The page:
Open Access

Dyeing studies and fastness properties of brown naphtoquinone colorant extracted from Juglans regia L on natural protein fiber using different metal salt mordants

  • Mohd Nadeem Bukhari1,
  • Shahid-ul-Islam1,
  • Mohd Shabbir1,
  • Luqman Jameel Rather1,
  • Mohd Shahid1,
  • Urvashi Singh1,
  • Mohd Ali Khan2 and
  • Faqeer Mohammad1Email author
Textiles and Clothing Sustainability20173:3

https://doi.org/10.1186/s40689-016-0025-2

Received: 4 November 2016

Accepted: 29 December 2016

Published: 17 January 2017

Abstract

In this study, wool fibers are dyed with a natural colorant extracted from walnut bark in presence and absence of mordants. The effect of aluminum sulfate, ferrous sulfate, and stannous chloride mordants on colorimetric and fastness properties of wool fibers was investigated. Juglone was identified as the main coloring component in walnut bark extract by UV visible and FTIR spectroscopic techniques. The results showed that pretreatment with metallic mordants substantially improved the colorimetric and fastness properties of wool fibers dyed with walnut bark extract. Ferrous sulfate and stannous chloride mordanted wool fibers shows best results than potassium aluminum sulfate mordanted and unmordanted wool fibers. This is ascribed due to strong chelating power of ferrous sulfate and stannous chloride mordants.

Keywords

Juglans regia L.NapthoquinoneDyeingWoolFastness properties

Background

Synthetic colorants in view of cheaper price, wide range of colors, and considerable improved fastness properties are extensively used in textile industries for dyeing of different textile materials (El-Nagar et al. 2005; Islam and Mohammad 2014). However, recent research have shown that some of the azo and benzidine based synthetic dyes produces some toxic, allergic, and carcinogenic secondary degradation byproducts (aromatic amines). In response to that, many European countries have imposed ban on their use (Ali et al. 2013; Jothi 2008; Bechtold et al. 2003). Enhanced environmental awareness has motivated researchers to reintroduce natural colorants from natural sources like plants (stem, bark, leaves, roots, and flowers), animals, and minerals (Samanta and Agarwal 2009; Shahid et al. 2012; Shahid et al. 2013). In addition to their biodegradability and compatibility with the environment, natural colorants have been recently discovered to exhibit other functional properties, such as antimicrobial activity (Khan et al. 2012; Yusuf et al. 2015), insect repellent (Ali et al. 2013), fluorescence (Rather et al. 2015), UV protection (Grifoni et al. 2009; Sun and Tang 2011), and deodorizing (Lee et al. 2009). Therefore, natural colorants are among potential candidates for developing green textile dyeing process and serving as better alternatives or copartners to toxic synthetic colorants (Islam et al. 2014).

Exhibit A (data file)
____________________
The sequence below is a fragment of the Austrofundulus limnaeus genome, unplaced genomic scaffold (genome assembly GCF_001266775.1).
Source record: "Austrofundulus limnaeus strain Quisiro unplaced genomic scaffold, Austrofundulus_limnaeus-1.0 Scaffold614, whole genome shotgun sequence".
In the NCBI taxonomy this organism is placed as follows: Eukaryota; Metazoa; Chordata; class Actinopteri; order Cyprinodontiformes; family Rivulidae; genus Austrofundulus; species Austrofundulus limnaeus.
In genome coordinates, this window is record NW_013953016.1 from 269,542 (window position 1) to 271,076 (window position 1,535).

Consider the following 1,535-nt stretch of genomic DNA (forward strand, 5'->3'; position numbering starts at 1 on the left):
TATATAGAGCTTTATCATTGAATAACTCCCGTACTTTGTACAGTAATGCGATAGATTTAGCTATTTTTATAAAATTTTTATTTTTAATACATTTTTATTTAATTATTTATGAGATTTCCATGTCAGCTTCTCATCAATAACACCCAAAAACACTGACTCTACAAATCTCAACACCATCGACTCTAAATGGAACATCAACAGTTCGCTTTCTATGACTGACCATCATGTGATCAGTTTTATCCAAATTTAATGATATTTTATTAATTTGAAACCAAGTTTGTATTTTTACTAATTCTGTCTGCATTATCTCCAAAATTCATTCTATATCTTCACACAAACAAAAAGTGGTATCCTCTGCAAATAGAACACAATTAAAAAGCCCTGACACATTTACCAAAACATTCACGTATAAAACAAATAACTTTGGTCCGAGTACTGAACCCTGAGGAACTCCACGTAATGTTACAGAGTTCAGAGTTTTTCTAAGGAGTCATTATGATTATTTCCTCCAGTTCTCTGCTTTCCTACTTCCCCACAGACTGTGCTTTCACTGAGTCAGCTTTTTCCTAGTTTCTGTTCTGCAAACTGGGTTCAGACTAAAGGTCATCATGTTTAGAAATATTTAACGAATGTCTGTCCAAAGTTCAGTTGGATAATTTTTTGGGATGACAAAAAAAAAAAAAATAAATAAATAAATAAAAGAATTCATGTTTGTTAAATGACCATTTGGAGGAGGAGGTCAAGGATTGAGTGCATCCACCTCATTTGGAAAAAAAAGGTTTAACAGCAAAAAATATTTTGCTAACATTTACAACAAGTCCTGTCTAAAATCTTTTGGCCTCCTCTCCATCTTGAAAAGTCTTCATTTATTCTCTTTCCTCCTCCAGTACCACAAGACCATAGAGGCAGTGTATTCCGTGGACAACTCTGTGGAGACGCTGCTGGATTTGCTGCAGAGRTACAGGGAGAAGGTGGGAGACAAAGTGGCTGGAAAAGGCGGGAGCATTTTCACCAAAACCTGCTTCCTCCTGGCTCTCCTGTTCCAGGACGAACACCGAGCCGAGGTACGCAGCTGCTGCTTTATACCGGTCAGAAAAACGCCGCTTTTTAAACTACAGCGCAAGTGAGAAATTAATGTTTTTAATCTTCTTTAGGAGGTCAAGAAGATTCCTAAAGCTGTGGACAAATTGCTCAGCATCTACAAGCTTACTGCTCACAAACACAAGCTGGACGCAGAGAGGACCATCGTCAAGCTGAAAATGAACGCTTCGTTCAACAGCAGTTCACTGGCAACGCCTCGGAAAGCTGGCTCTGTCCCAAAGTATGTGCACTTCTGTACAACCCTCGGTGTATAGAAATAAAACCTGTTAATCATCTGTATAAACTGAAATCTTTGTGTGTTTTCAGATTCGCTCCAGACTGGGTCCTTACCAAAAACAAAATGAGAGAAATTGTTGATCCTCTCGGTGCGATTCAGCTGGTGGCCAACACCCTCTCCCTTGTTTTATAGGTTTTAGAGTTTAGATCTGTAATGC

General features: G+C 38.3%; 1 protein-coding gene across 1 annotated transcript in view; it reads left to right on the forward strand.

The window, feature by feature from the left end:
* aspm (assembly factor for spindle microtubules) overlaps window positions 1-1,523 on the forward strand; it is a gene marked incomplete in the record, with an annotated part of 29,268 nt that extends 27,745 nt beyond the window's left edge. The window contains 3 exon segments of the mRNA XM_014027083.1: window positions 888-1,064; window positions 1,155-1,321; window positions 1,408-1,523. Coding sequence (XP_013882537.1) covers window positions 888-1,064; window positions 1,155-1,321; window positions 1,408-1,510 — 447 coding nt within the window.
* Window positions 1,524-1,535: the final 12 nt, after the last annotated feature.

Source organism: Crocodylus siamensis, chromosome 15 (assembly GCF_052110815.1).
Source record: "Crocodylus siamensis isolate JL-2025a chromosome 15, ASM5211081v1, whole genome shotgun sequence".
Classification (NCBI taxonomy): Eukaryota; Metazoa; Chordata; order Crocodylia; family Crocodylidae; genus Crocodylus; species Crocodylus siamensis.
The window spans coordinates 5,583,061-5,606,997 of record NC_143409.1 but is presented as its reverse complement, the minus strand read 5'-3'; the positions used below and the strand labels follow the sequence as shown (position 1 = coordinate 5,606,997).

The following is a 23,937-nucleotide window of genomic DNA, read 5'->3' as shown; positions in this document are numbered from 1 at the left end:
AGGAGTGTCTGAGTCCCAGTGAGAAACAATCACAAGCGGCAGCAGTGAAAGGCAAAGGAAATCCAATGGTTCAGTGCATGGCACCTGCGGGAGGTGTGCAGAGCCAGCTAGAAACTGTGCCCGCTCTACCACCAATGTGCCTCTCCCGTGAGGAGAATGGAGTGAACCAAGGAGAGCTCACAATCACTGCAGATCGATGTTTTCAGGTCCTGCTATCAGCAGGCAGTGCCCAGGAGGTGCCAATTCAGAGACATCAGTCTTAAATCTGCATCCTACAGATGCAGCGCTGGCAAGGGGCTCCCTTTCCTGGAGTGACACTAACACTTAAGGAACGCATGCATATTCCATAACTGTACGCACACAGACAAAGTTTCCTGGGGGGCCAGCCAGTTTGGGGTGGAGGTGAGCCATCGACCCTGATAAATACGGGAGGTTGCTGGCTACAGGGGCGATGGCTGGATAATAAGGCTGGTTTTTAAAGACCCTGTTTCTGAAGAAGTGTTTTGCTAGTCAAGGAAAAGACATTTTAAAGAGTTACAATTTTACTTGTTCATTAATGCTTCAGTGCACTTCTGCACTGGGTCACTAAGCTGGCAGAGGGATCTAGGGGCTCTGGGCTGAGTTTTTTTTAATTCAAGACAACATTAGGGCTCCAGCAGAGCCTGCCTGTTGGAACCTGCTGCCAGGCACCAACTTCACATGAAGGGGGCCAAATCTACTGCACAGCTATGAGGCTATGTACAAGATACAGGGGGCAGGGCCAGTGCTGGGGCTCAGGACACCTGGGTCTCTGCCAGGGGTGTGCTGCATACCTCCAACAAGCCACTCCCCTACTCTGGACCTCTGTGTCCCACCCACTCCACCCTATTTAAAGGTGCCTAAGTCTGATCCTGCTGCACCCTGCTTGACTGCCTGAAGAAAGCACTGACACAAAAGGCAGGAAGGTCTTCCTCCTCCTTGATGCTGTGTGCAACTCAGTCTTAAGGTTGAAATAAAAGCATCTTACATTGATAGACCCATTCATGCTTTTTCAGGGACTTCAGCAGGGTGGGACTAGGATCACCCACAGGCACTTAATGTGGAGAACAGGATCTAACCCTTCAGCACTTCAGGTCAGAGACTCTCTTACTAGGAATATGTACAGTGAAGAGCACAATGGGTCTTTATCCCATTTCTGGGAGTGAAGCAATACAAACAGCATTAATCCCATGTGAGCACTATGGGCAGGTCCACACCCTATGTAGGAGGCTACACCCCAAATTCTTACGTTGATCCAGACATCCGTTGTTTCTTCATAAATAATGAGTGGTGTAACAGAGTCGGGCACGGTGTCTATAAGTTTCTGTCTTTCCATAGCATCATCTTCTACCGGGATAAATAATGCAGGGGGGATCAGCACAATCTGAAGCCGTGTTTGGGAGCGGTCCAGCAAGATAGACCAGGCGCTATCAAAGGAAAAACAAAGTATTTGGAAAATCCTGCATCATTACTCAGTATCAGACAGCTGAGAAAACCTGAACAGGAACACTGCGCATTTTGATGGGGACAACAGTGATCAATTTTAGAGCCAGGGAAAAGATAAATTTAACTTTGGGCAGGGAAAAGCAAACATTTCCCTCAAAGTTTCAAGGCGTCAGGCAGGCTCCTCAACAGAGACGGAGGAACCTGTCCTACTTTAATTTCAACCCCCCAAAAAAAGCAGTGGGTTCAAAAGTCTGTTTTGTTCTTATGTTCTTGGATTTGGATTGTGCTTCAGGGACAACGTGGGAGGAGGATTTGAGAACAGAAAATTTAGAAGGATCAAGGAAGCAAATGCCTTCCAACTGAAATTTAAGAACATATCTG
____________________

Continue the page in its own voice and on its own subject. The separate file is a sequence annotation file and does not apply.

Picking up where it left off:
Despite their several advantages, there are some drawbacks associated with natural colorants, such as low exhaustion of dyes and poor fastness of dyed fabrics (Micheal et al. 2003). To overcome these problems attempts have been made which have mainly focused on the use of metallic salts as mordants (Khan et al. 2006). Metal salt mordants form complexes with dye molecules on one side and with the functional groups of textile substrate on the other side resulting in improved fastness properties or exhaustion as well as producing wide range of shades with the same dye molecule (Shahid et al. 2013; Cristea and Vilarem 2006). Many efforts have been undertaken all over the world and are currently underway for the identification and isolation of natural dyes from different plant species for their use in coloration as well as in functional finishing of textiles (Hwang et al. 1998; Lee and Kim 2004).

Juglans regia L. commonly known as walnut is one such dye bearing plant commonly found in temperate regions. It is cultivated commercially in Asia, western South America, United States, and Central and Southern Europe (Siva 2007). The parts of this tree like leaves, husk, and shell have been tested as potential dyeing materials for different textile substrates (Shaukat et al. 2009). Apart from textile dyeing, the parts of this tree are found to be medicinally very useful such as depurative, antihelmintic, laxative, and detergent, astringent and diuretic and exhibit antimicrobial activity to a greater extent due to high phenolic contents (Vankar et al. 2007). The coloring power of Juglans regia L. is attributed to the presence of napthoquinone class of natural colorants (Tsamouris et al. 2002). Out of the napthoquinone class, juglone (CI 75500) chemically 5-hydroxy-1, 4-napthoquinone (C10H6O3) shown in Fig. 1 acts as a substantive dye and imparts brown color to textile substrates (Chopra et al. 1996; Mirjalili et al. 2011; Mirjalili and Karimi 2013).
Fig. 1

Chemical structure of juglone coloring compound